Pink Floyd – “Pigs on the Wing (Part One)” Lyrics Meaning

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Written By Joanna Landrum

Joanna holds a BSc in English Literature and uses her expertise in literary analysis to uncover the deeper meaning of her favorite songs.

“Pigs on the Wing (Part One)” addresses human connection in a world of chaos. The lyrics convey a sentiment of finding solace in companionship, suggesting that amid life’s struggles and external threats (maybe those “pigs on the wing”), everyone seeks refuge. In the vast conceptual realm of Pink Floyd’s “Animals” album, this song stands out as an ode to the genuine care between individuals.

Curious about the layers beneath these lyrics? Pink Floyd’s masterful storytelling unfolds beautifully, and this tune is no exception.

“Pigs on the Wing (Part One)” Lyrics Meaning

“Pigs on the Wing (Part One)” sets the tone for Pink Floyd’s “Animals” album. With its stripped-back acoustic arrangement, the song contrasts starkly against the album’s other lengthy, and at times, aggressive compositions. The opening lines, “You know that I care / What happens to you,” instantly establish a bond of mutual care. While the rest of the album delves into societal critiques, this track offers a glimpse of hope and affection.

As we move through the lyrics, the sentiment deepens with, “So, I don’t feel alone on the weight of the stone.” Here, the ‘stone’ can symbolize life’s burdens, suggesting that companionship eases those burdens. The idea of finding a safe spot, as hinted in “found somewhere safe to bury my bone,” suggests a personal haven, away from societal pressures.

However, the closing lines are the most evocative: “A shelter from pigs on the wing.” In the context of the “Animals” album, ‘pigs’ represent the corrupt, powerful elites. So, this shelter, born from genuine care, serves as protection from external chaos and threats.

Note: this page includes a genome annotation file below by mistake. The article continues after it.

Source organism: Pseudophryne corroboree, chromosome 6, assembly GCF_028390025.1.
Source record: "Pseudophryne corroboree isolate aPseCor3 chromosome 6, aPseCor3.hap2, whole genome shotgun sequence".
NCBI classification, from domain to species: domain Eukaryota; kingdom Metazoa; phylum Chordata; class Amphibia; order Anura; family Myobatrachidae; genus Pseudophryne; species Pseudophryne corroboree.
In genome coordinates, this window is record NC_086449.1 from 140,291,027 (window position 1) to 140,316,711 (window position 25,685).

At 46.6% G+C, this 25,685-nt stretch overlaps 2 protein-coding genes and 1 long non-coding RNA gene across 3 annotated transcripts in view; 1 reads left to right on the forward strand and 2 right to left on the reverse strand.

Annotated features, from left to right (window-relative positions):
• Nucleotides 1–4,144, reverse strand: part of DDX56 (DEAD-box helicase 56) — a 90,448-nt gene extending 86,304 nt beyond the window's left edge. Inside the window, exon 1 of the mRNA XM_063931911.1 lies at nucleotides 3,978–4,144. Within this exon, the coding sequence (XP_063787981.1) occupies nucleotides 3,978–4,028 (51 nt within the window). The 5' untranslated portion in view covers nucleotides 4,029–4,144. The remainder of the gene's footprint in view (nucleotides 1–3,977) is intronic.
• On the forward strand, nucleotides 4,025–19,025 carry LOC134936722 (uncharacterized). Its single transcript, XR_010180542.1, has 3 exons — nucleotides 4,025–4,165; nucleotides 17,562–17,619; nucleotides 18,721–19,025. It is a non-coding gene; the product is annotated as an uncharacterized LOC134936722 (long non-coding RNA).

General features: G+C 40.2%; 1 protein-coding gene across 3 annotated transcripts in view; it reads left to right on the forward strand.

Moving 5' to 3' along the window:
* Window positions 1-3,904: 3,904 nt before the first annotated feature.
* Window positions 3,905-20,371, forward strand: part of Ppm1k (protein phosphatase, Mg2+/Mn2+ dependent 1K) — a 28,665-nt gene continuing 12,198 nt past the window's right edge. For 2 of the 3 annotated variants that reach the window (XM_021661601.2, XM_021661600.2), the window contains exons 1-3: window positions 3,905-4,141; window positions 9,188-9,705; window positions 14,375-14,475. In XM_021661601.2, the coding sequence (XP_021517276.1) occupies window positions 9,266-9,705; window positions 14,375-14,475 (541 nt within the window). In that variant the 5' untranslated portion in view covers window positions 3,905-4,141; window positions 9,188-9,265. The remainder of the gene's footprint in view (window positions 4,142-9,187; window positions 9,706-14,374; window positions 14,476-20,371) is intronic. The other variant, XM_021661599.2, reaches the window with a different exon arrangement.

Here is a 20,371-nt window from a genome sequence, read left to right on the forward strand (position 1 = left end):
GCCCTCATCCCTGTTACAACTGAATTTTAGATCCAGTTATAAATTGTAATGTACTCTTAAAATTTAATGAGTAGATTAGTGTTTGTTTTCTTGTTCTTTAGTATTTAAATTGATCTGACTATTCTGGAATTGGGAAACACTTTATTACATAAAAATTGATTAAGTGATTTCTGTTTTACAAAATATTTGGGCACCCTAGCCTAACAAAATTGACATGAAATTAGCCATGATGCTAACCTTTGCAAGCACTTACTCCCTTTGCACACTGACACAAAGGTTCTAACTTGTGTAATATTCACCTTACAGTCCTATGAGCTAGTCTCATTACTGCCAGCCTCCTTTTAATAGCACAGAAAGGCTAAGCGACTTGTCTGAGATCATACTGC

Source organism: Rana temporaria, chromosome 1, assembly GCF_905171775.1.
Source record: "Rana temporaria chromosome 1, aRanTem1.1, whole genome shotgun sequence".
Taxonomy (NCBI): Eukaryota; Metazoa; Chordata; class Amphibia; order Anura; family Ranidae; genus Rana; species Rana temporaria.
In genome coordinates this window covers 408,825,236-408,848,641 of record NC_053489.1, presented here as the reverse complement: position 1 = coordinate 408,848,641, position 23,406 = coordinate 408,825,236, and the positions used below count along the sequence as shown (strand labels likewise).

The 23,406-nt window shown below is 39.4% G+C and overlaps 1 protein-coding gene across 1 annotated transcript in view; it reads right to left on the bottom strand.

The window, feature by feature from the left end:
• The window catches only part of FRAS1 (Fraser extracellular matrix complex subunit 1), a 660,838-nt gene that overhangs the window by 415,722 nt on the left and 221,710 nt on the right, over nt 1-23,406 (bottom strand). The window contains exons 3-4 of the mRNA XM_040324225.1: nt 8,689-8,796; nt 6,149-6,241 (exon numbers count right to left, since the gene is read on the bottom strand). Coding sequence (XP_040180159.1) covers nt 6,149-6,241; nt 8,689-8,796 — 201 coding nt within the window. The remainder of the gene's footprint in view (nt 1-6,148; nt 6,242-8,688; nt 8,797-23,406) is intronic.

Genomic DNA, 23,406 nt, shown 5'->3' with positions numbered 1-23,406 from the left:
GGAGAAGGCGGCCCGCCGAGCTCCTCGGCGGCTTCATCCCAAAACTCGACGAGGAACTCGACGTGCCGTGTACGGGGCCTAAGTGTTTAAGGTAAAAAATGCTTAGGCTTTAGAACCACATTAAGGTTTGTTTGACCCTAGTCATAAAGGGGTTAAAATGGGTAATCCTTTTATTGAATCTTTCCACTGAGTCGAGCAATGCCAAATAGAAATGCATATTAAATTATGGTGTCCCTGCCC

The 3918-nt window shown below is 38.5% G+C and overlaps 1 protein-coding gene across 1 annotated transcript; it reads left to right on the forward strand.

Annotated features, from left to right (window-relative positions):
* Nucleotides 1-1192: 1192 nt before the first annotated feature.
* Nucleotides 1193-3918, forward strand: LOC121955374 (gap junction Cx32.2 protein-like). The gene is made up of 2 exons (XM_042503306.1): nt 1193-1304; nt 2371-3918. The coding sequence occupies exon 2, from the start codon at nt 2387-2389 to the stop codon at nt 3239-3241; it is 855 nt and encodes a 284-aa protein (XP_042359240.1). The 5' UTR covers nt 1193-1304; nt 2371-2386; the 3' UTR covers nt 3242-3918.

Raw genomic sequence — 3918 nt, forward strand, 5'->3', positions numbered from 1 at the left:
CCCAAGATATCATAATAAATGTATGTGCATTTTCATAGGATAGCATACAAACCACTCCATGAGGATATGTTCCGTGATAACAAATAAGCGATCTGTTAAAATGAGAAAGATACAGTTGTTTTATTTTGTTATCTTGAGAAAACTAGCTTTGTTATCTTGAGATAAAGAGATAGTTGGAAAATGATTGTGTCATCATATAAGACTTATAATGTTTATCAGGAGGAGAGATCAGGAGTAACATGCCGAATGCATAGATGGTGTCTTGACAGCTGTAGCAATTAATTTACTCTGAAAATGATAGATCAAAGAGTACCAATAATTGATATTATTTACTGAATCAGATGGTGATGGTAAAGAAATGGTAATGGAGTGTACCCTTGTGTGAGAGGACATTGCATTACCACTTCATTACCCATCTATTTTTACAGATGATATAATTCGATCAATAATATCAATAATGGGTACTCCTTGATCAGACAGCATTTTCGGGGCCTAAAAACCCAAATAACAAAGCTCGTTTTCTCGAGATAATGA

The Story Behind “Pigs on the Wing (Part One)”

Pink Floyd’s “Animals” album is a heady mix of progressive rock and sharp societal critique, heavily influenced by George Orwell’s “Animal Farm.” The entire album, including “Pigs on the Wing (Part One),” was the brainchild of Roger Waters, the band’s primary songwriter during this era. During the mid-70s, Waters was growing increasingly disillusioned with the societal direction and the music industry. This sense of disillusionment, coupled with his observations of societal hierarchy and power dynamics, paved the way for “Animals.” While most of the tracks on the album are raw and aggressive, addressing the world’s coldness, “Pigs on the Wing (Part One)” is a tender exception.

This short acoustic number is often seen as Waters’ reflection on personal bonds, especially his relationship with his then-wife, Carolyne. It acts as an anchor in the stormy sea that is the “Animals” album. The song, in its essence, reminds listeners of the warmth of human connection in the face of cold societal structures.

Waters, known for his deep introspection, touches upon the idea that amid the vastness of societal critique and the bleakness of the world’s machinery, there’s a sliver of hope found in genuine human connection. It’s a reminder that even in the darkest of narratives, moments of genuine affection and understanding can shine the brightest.

Overall, this track, though brief, carries a profound message: amidst a world dominated by cold power dynamics, human connections remain our sanctuary. It’s a touching reminder of the importance of finding and cherishing those who truly care about us.